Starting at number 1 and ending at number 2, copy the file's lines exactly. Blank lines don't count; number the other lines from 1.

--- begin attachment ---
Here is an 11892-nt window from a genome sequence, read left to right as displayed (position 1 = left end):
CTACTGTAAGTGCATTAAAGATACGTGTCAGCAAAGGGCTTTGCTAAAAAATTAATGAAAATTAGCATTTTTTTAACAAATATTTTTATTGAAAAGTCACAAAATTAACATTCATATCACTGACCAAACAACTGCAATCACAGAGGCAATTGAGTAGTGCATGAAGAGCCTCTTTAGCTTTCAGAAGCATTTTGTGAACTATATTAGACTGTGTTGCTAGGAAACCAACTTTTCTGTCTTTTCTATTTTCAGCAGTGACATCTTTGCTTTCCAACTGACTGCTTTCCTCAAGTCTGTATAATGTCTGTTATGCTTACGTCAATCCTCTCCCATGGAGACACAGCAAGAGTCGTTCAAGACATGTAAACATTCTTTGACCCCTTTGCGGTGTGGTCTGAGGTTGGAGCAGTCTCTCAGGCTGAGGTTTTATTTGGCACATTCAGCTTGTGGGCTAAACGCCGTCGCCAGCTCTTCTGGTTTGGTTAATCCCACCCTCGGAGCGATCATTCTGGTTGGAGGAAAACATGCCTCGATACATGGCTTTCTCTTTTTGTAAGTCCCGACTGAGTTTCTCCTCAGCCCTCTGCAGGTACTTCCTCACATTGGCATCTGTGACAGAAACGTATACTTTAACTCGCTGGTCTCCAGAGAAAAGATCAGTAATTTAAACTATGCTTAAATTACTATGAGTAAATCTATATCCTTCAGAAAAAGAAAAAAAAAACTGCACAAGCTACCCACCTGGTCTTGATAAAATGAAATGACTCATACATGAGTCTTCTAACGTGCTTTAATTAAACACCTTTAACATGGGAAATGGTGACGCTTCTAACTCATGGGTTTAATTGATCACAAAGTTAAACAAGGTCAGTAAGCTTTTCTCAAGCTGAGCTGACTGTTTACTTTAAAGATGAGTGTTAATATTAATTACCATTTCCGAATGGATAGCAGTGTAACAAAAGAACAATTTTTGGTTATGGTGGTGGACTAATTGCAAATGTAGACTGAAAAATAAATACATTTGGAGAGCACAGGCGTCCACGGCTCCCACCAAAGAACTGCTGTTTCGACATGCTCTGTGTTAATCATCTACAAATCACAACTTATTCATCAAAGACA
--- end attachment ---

Here is an 11892-nt window from a genome sequence, read left to right as displayed (position 1 = left end):
CTACTGTAAGTGCATTAAAGATACGTGTCAGCAAAGGGCTTTGCTAAAAAATTAATGAAAATTAGCATTTTTTTAACAAATATTTTTATTGAAAAGTCACAAAATTAACATTCATATCACTGACCAAACAACTGCAATCACAGAGGCAATTGAGTAGTGCATGAAGAGCCTCTTTAGCTTTCAGAAGCATTTTGTGAACTATATTAGACTGTGTTGCTAGGAAACCAACTTTTCTGTCTTTTCTATTTTCAGCAGTGACATCTTTGCTTTCCAACTGACTGCTTTCCTCAAGTCTGTATAATGTCTGTTATGCTTACGTCAATCCTCTCCCATGGAGACACAGCAAGAGTCGTTCAAGACATGTAAACATTCTTTGACCCCTTTGCGGTGTGGTCTGAGGTTGGAGCAGTCTCTCAGGCTGAGGTTTTATTTGGCACATTCAGCTTGTGGGCTAAACGCCGTCGCCAGCTCTTCTGGTTTGGTTAATCCCACCCTCGGAGCGATCATTCTGGTTGGAGGAAAACATGCCTCGATACATGGCTTTCTCTTTTTGTAAGTCCCGACTGAGTTTCTCCTCAGCCCTCTGCAGGTACTTCCTCACATTGGCATCTGTGACAGAAACGTATACTTTAACTCGCTGGTCTCCAGAGAAAAGATCAGTAATTTAAACTATGCTTAAATTACTATGAGTAAATCTATATCCTTCAGAAAAAGAAAAAAAAAACTGCACAAGCTACCCACCTGGTCTTGATAAAATGAAATGACTCATACATGAGTCTTCTAACGTGCTTTAATTAAACACCTTTAACATGGGAAATGGTGACGCTTCTAACTCATGGGTTTAATTGATCACAAAGTTAAACAAGGTCAGTAAGCTTTTCTCAAGCTGAGCTGACTGTTTACTTTAAAGATGAGTGTTAATATTAATTACCATTTCCGAATGGATAGCAGTGTAACAAAAGAACAATTTTTGGTTATGGTGGTGGACTAATTGCAAATGTAGACTGAAAAATAAATACATTTGGAGAGCACAGGCGTCCACGGCTCCCACCAAAGAACTGCTGTTTCGACATGCTCTGTGTTAATCATCTACAAATCACAACTTATTCATCAAAGACA